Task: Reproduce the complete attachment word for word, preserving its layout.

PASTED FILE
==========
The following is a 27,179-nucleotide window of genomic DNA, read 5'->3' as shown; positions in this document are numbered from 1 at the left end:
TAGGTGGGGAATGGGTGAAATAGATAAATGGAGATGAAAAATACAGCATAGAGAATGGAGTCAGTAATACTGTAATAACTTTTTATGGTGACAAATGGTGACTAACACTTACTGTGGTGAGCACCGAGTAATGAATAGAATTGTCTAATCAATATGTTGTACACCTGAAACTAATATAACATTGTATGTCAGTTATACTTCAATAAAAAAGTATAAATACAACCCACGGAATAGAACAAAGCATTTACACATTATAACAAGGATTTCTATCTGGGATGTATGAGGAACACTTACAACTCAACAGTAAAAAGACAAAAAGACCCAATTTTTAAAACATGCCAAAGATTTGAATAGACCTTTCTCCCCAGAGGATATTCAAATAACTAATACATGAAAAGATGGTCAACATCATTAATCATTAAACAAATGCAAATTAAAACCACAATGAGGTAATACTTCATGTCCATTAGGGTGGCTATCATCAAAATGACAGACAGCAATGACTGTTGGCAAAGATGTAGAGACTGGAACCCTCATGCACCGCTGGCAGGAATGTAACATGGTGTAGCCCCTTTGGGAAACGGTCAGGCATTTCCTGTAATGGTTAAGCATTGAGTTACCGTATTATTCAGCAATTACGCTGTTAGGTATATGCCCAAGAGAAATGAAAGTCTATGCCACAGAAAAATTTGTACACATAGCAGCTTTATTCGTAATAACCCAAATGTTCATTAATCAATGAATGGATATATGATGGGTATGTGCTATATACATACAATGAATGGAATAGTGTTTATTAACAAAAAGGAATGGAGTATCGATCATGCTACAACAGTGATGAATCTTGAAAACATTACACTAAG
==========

The following is a 27,179-nucleotide window of genomic DNA, read 5'->3' as shown; positions in this document are numbered from 1 at the left end:
TAGGTGGGGAATGGGTGAAATAGATAAATGGAGATGAAAAATACAGCATAGAGAATGGAGTCAGTAATACTGTAATAACTTTTTATGGTGACAAATGGTGACTAACACTTACTGTGGTGAGCACCGAGTAATGAATAGAATTGTCTAATCAATATGTTGTACACCTGAAACTAATATAACATTGTATGTCAGTTATACTTCAATAAAAAAGTATAAATACAACCCACGGAATAGAACAAAGCATTTACACATTATAACAAGGATTTCTATCTGGGATGTATGAGGAACACTTACAACTCAACAGTAAAAAGACAAAAAGACCCAATTTTTAAAACATGCCAAAGATTTGAATAGACCTTTCTCCCCAGAGGATATTCAAATAACTAATACATGAAAAGATGGTCAACATCATTAATCATTAAACAAATGCAAATTAAAACCACAATGAGGTAATACTTCATGTCCATTAGGGTGGCTATCATCAAAATGACAGACAGCAATGACTGTTGGCAAAGATGTAGAGACTGGAACCCTCATGCACCGCTGGCAGGAATGTAACATGGTGTAGCCCCTTTGGGAAACGGTCAGGCATTTCCTGTAATGGTTAAGCATTGAGTTACCGTATTATTCAGCAATTACGCTGTTAGGTATATGCCCAAGAGAAATGAAAGTCTATGCCACAGAAAAATTTGTACACATAGCAGCTTTATTCGTAATAACCCAAATGTTCATTAATCAATGAATGGATATATGATGGGTATGTGCTATATACATACAATGAATGGAATAGTGTTTATTAACAAAAAGGAATGGAGTATCGATCATGCTACAACAGTGATGAATCTTGAAAACATTACACTAAG